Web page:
This artist makes clouds appear in unexpected places

With the air as his canvas, a Dutch artist applies water vapor, smoke, lighting—and conjures clouds in surprising settings.

Photograph By Nina Chen
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Berndnaut Smilde creates clouds to photograph in odd places—here, in China’s Shanghai Himalayas Museum—using smoke and mist machines. (He retouches the images so the tools aren’t seen.)
Photograph By Nina Chen
This story appears in the March 2019 issue of National Geographic magazine.

Berndnaut Smilde creates fluffy clouds in locations where nature never would place them. The Dutch artist’s sculptures last five seconds—10 seconds tops—before they disappear.

Smilde’s ongoing project, called “Nimbus,” explores the visual effects of clouds. A church or museum interior looks different behind a cloud, and an everyday cloud is peculiar in a castle or a canyon. Each scene is made more intense by lasting only moments.

The ingredients for Smilde’s clouds: just smoke and water vapor. He requires a cold and damp space with no air circulation, lest the clouds never form or fall straight to the ground. He mists an area with a spray bottle to put water vapor into the air. Then he turns on fog machines that spout tiny particles, and the vapor condenses around them.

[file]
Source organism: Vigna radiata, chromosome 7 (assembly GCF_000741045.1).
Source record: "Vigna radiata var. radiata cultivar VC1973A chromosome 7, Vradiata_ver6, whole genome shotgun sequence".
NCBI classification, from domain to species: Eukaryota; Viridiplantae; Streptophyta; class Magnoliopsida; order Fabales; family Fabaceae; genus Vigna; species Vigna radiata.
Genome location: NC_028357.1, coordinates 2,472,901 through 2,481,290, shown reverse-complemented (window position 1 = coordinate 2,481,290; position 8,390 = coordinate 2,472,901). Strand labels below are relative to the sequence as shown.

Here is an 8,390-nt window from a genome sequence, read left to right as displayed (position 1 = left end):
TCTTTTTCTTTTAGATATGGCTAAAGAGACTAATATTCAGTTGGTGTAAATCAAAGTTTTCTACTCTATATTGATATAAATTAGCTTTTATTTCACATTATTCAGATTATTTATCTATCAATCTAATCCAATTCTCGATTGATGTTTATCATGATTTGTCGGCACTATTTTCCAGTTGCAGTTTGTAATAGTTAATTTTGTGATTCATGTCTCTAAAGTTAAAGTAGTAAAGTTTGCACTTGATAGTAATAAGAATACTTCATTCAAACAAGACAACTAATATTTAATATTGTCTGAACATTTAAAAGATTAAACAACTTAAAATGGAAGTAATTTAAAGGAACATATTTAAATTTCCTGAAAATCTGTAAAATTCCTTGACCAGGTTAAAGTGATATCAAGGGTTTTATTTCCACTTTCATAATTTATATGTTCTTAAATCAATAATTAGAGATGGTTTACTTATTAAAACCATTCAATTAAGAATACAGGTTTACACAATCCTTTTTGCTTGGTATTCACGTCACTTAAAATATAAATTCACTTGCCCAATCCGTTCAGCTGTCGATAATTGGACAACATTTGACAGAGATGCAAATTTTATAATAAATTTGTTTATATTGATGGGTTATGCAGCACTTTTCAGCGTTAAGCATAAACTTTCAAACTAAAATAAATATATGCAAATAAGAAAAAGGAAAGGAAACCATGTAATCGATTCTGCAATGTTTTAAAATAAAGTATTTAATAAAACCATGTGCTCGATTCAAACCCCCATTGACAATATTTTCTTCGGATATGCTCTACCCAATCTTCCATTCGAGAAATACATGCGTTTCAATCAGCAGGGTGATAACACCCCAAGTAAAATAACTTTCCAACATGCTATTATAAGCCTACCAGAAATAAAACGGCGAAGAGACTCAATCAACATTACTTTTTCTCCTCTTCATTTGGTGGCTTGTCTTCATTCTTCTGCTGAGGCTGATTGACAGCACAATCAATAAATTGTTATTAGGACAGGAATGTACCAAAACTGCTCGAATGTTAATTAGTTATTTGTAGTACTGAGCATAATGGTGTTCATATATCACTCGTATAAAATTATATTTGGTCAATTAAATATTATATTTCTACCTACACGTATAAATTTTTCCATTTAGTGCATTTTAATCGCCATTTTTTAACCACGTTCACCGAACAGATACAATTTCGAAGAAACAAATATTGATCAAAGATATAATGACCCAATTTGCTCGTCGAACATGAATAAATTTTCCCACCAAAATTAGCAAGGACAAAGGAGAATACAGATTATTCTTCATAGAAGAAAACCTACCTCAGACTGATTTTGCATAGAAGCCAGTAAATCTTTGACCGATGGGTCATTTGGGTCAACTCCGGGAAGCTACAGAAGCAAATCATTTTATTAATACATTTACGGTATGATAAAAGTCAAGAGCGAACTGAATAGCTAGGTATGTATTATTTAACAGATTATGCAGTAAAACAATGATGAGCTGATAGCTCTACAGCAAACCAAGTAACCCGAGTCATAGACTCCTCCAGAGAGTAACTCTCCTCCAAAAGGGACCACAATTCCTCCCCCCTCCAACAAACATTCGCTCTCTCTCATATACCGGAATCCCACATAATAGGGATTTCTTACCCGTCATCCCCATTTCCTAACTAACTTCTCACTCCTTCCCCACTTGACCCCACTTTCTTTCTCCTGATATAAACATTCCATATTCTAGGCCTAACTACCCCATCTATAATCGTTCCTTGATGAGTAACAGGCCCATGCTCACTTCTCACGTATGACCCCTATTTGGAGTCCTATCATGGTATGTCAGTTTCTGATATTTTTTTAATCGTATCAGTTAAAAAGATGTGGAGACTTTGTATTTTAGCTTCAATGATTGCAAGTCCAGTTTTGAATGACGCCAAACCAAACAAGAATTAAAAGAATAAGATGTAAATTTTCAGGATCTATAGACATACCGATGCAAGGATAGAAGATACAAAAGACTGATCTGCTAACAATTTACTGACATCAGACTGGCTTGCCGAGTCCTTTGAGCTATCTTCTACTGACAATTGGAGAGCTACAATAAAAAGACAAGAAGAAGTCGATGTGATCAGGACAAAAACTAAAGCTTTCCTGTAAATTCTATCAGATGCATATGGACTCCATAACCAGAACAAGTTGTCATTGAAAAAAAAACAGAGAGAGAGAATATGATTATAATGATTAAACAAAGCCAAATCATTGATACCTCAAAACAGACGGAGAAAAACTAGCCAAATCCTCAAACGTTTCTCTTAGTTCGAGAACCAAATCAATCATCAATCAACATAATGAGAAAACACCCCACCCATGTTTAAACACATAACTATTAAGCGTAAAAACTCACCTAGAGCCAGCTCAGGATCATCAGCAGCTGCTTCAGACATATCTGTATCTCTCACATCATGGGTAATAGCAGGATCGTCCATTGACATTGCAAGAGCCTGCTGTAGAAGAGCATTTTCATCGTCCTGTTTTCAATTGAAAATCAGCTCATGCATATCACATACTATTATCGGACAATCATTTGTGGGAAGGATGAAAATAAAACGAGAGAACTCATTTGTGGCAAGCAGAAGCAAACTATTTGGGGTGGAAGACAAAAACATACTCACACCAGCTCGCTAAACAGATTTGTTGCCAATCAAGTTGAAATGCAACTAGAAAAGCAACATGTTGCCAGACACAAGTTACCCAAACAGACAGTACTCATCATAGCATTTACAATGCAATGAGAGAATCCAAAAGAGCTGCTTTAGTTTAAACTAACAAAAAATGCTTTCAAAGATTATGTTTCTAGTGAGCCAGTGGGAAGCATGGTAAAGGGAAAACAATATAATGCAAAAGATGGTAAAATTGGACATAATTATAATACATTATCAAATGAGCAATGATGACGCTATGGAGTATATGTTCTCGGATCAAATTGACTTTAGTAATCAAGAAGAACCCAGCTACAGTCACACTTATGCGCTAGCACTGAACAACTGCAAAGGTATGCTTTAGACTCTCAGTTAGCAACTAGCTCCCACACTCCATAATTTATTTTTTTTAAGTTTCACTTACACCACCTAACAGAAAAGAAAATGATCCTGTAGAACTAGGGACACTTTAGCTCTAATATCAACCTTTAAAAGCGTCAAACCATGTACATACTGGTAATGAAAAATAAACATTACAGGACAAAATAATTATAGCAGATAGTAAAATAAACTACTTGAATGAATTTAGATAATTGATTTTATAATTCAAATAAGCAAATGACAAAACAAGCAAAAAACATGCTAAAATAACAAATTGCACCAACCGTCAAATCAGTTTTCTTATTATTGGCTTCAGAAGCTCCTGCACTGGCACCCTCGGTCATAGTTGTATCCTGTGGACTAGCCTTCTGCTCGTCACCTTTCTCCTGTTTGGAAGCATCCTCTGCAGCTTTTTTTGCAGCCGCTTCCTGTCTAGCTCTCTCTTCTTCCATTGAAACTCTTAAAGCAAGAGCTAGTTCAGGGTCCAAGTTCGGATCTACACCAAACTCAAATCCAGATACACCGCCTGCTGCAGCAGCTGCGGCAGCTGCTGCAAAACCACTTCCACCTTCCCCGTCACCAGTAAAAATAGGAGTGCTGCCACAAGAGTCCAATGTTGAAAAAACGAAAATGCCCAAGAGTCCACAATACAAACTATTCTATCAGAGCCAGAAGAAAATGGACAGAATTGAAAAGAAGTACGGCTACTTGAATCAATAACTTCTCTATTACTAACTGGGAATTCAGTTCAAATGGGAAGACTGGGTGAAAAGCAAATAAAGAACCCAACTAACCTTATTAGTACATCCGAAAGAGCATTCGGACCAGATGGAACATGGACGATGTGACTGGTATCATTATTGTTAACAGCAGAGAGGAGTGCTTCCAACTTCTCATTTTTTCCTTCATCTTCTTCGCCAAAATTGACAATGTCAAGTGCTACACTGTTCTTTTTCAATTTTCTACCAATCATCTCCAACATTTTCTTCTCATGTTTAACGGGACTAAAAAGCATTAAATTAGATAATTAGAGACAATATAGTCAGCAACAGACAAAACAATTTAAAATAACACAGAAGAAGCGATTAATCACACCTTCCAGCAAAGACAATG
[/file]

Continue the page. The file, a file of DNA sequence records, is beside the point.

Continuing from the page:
Smilde runs around the forming cloud, coaxing it into a shape about 10 feet across and six feet tall. Then he steps back long enough for a photographer to snap several images. Once the air clears, he’ll start over, repeating the process dozens of times until he’s happy with the results. Later, he’ll retouch the photos to remove his tools.

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In Cologne, Germany, a cloud hovers in the Sankt Peter Köln, a late Gothic church that’s also used as a center for spirituality, art, and music.
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Photographer Cassander Eeftinck Schattenkerk captures an image of a cloud that Smilde created in the Baths of Diocletian, part of the National Roman Museum.

The artist regularly fields invitations to create clouds on command, like a tropospheric party trick. Often he declines. He says he only attempts new images when the setting offers him something fresh as an artist. To him, the crucial takeaway is not the wonder of a fabricated cloud but its transience—that it exists for a moment and then is gone forever.

Each creation is “about being at the right place at the right time,” Smilde says. “If you’re seeing a photo, you already missed it.”